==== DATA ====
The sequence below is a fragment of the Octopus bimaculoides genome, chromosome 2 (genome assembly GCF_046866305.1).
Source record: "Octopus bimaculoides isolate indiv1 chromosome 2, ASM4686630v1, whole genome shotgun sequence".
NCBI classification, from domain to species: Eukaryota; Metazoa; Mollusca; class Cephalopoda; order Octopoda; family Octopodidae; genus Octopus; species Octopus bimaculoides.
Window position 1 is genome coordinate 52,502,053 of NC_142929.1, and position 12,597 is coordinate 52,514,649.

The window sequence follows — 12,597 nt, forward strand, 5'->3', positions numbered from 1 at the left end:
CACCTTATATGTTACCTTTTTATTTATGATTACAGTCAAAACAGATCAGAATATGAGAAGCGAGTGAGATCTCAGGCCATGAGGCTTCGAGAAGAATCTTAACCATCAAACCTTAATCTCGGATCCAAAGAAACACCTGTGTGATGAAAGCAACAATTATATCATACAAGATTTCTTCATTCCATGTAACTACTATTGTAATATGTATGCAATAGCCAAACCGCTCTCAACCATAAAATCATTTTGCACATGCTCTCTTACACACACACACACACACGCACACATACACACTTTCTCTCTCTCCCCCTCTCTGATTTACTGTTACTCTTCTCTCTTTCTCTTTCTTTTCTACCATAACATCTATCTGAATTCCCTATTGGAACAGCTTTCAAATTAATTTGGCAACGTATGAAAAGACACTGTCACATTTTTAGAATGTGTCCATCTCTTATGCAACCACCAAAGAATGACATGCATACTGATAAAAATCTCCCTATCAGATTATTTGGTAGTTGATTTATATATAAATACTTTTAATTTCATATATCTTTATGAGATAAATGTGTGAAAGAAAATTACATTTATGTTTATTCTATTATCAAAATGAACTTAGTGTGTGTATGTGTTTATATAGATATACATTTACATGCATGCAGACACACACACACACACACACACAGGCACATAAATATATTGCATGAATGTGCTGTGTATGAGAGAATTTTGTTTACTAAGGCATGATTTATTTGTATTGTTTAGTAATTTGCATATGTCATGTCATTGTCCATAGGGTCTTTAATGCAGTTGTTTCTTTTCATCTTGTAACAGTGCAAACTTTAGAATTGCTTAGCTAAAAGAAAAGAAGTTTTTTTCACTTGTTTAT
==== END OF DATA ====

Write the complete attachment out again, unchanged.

The sequence below is a fragment of the Octopus bimaculoides genome, chromosome 2 (genome assembly GCF_046866305.1).
Source record: "Octopus bimaculoides isolate indiv1 chromosome 2, ASM4686630v1, whole genome shotgun sequence".
NCBI classification, from domain to species: Eukaryota; Metazoa; Mollusca; class Cephalopoda; order Octopoda; family Octopodidae; genus Octopus; species Octopus bimaculoides.
Window position 1 is genome coordinate 52,502,053 of NC_142929.1, and position 12,597 is coordinate 52,514,649.

The window sequence follows — 12,597 nt, forward strand, 5'->3', positions numbered from 1 at the left end:
CACCTTATATGTTACCTTTTTATTTATGATTACAGTCAAAACAGATCAGAATATGAGAAGCGAGTGAGATCTCAGGCCATGAGGCTTCGAGAAGAATCTTAACCATCAAACCTTAATCTCGGATCCAAAGAAACACCTGTGTGATGAAAGCAACAATTATATCATACAAGATTTCTTCATTCCATGTAACTACTATTGTAATATGTATGCAATAGCCAAACCGCTCTCAACCATAAAATCATTTTGCACATGCTCTCTTACACACACACACACACACGCACACATACACACTTTCTCTCTCTCCCCCTCTCTGATTTACTGTTACTCTTCTCTCTTTCTCTTTCTTTTCTACCATAACATCTATCTGAATTCCCTATTGGAACAGCTTTCAAATTAATTTGGCAACGTATGAAAAGACACTGTCACATTTTTAGAATGTGTCCATCTCTTATGCAACCACCAAAGAATGACATGCATACTGATAAAAATCTCCCTATCAGATTATTTGGTAGTTGATTTATATATAAATACTTTTAATTTCATATATCTTTATGAGATAAATGTGTGAAAGAAAATTACATTTATGTTTATTCTATTATCAAAATGAACTTAGTGTGTGTATGTGTTTATATAGATATACATTTACATGCATGCAGACACACACACACACACACACACAGGCACATAAATATATTGCATGAATGTGCTGTGTATGAGAGAATTTTGTTTACTAAGGCATGATTTATTTGTATTGTTTAGTAATTTGCATATGTCATGTCATTGTCCATAGGGTCTTTAATGCAGTTGTTTCTTTTCATCTTGTAACAGTGCAAACTTTAGAATTGCTTAGCTAAAAGAAAAGAAGTTTTTTTCACTTGTTTAT